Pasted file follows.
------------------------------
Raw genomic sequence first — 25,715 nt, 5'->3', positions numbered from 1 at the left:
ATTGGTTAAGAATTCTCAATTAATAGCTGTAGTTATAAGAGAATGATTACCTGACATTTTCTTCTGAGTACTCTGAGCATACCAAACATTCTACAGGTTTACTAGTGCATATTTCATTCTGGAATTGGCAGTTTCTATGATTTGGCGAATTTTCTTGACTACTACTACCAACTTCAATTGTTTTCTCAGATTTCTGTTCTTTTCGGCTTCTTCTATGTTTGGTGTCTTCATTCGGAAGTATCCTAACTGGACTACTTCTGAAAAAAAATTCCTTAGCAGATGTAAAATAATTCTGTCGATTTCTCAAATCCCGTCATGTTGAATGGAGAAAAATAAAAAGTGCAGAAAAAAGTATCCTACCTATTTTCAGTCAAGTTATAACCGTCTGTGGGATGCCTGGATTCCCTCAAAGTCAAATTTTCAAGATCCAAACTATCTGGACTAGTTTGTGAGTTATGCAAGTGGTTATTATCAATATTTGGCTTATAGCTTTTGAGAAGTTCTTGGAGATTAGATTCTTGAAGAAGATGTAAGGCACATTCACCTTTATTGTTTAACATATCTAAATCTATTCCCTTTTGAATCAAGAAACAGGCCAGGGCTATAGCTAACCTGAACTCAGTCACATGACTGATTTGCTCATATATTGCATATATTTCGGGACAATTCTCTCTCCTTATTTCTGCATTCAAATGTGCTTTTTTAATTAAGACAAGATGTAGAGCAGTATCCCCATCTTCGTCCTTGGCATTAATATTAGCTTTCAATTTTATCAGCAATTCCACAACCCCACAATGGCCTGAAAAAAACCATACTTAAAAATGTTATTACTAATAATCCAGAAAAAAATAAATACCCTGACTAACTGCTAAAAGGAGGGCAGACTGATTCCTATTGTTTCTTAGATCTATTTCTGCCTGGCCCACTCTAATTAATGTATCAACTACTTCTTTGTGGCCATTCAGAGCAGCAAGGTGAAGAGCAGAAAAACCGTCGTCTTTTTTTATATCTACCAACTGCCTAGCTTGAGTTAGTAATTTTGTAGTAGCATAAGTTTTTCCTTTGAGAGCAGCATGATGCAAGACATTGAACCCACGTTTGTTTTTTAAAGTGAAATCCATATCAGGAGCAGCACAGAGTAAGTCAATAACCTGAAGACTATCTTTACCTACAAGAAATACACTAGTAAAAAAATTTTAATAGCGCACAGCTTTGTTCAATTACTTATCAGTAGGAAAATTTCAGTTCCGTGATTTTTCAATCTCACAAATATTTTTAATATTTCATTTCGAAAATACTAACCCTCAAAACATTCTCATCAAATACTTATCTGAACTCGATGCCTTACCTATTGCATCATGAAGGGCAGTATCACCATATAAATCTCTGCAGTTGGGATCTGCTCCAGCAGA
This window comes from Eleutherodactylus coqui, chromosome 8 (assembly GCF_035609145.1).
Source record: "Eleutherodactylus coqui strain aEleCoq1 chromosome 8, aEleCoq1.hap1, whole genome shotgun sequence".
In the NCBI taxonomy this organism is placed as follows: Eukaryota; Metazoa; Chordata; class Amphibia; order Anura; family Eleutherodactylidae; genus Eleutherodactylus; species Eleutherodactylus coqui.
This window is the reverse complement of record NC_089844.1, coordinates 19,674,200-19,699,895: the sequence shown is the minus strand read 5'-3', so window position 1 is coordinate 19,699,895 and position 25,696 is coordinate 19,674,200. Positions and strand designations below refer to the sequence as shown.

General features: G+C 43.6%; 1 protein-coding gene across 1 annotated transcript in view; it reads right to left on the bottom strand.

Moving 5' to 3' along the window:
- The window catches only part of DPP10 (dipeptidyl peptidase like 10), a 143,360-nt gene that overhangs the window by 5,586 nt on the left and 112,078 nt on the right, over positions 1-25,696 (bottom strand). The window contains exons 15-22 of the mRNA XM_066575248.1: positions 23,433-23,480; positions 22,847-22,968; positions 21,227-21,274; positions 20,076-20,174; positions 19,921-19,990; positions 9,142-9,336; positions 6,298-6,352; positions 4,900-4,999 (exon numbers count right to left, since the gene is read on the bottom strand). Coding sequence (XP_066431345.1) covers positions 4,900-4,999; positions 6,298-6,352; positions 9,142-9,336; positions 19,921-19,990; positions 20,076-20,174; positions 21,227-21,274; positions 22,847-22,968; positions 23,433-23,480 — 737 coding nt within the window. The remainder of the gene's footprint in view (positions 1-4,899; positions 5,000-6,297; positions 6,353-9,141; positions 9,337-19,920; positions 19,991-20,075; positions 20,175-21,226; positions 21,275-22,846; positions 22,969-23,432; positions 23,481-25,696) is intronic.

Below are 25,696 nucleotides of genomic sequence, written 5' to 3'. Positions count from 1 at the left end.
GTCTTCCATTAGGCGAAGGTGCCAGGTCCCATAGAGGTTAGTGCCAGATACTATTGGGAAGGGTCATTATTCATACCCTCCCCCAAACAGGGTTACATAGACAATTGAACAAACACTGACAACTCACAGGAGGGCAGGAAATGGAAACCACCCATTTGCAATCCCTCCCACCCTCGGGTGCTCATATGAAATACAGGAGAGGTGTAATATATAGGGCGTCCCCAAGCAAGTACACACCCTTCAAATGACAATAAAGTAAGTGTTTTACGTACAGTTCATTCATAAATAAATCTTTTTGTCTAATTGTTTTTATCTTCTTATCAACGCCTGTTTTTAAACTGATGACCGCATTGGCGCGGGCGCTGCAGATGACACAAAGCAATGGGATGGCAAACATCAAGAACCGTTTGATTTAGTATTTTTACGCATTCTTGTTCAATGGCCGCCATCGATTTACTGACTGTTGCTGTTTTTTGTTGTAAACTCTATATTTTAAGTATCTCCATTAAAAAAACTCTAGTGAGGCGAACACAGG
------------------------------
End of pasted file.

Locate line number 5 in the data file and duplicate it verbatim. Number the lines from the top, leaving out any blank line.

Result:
In the NCBI taxonomy this organism is placed as follows: Eukaryota; Metazoa; Chordata; class Amphibia; order Anura; family Eleutherodactylidae; genus Eleutherodactylus; species Eleutherodactylus coqui.